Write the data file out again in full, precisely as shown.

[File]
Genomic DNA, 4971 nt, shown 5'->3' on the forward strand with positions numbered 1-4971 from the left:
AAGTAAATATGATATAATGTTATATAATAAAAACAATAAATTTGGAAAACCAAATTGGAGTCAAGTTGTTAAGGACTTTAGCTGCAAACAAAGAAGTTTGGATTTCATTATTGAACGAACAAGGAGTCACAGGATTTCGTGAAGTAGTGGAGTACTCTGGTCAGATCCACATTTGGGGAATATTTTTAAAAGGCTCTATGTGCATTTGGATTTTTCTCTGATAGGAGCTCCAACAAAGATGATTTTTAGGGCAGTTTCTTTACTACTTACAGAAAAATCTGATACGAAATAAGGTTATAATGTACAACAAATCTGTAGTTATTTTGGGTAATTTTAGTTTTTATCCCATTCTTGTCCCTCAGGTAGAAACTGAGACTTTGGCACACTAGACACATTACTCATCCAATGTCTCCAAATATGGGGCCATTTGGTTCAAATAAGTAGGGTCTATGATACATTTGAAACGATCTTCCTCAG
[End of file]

Genomic DNA, 4971 nt, shown 5'->3' on the forward strand with positions numbered 1-4971 from the left:
AAGTAAATATGATATAATGTTATATAATAAAAACAATAAATTTGGAAAACCAAATTGGAGTCAAGTTGTTAAGGACTTTAGCTGCAAACAAAGAAGTTTGGATTTCATTATTGAACGAACAAGGAGTCACAGGATTTCGTGAAGTAGTGGAGTACTCTGGTCAGATCCACATTTGGGGAATATTTTTAAAAGGCTCTATGTGCATTTGGATTTTTCTCTGATAGGAGCTCCAACAAAGATGATTTTTAGGGCAGTTTCTTTACTACTTACAGAAAAATCTGATACGAAATAAGGTTATAATGTACAACAAATCTGTAGTTATTTTGGGTAATTTTAGTTTTTATCCCATTCTTGTCCCTCAGGTAGAAACTGAGACTTTGGCACACTAGACACATTACTCATCCAATGTCTCCAAATATGGGGCCATTTGGTTCAAATAAGTAGGGTCTATGATACATTTGAAACGATCTTCCTCAG